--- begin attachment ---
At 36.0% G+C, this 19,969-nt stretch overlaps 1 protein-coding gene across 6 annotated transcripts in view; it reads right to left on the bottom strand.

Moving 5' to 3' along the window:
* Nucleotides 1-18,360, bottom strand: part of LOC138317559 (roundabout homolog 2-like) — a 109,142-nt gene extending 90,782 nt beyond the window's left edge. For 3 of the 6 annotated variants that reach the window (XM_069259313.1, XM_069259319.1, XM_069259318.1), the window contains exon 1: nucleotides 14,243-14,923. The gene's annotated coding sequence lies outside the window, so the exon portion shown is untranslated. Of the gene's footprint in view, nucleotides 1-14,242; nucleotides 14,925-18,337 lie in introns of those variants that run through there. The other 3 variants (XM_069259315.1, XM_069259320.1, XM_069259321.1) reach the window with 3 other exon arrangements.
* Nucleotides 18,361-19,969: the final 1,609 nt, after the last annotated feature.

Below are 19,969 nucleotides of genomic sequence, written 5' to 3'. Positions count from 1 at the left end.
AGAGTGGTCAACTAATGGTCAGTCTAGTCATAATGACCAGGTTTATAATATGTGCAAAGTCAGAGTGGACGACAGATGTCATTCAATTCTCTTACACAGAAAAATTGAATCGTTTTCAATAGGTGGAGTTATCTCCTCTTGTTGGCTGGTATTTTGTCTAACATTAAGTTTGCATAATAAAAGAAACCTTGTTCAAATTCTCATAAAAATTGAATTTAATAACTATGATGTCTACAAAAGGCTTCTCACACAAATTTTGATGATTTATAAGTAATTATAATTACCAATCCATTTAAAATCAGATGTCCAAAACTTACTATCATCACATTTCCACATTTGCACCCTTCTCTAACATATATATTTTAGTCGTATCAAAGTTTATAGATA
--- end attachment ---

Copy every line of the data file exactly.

At 36.0% G+C, this 19,969-nt stretch overlaps 1 protein-coding gene across 6 annotated transcripts in view; it reads right to left on the bottom strand.

Moving 5' to 3' along the window:
* Nucleotides 1-18,360, bottom strand: part of LOC138317559 (roundabout homolog 2-like) — a 109,142-nt gene extending 90,782 nt beyond the window's left edge. For 3 of the 6 annotated variants that reach the window (XM_069259313.1, XM_069259319.1, XM_069259318.1), the window contains exon 1: nucleotides 14,243-14,923. The gene's annotated coding sequence lies outside the window, so the exon portion shown is untranslated. Of the gene's footprint in view, nucleotides 1-14,242; nucleotides 14,925-18,337 lie in introns of those variants that run through there. The other 3 variants (XM_069259315.1, XM_069259320.1, XM_069259321.1) reach the window with 3 other exon arrangements.
* Nucleotides 18,361-19,969: the final 1,609 nt, after the last annotated feature.

Below are 19,969 nucleotides of genomic sequence, written 5' to 3'. Positions count from 1 at the left end.
AGAGTGGTCAACTAATGGTCAGTCTAGTCATAATGACCAGGTTTATAATATGTGCAAAGTCAGAGTGGACGACAGATGTCATTCAATTCTCTTACACAGAAAAATTGAATCGTTTTCAATAGGTGGAGTTATCTCCTCTTGTTGGCTGGTATTTTGTCTAACATTAAGTTTGCATAATAAAAGAAACCTTGTTCAAATTCTCATAAAAATTGAATTTAATAACTATGATGTCTACAAAAGGCTTCTCACACAAATTTTGATGATTTATAAGTAATTATAATTACCAATCCATTTAAAATCAGATGTCCAAAACTTACTATCATCACATTTCCACATTTGCACCCTTCTCTAACATATATATTTTAGTCGTATCAAAGTTTATAGATA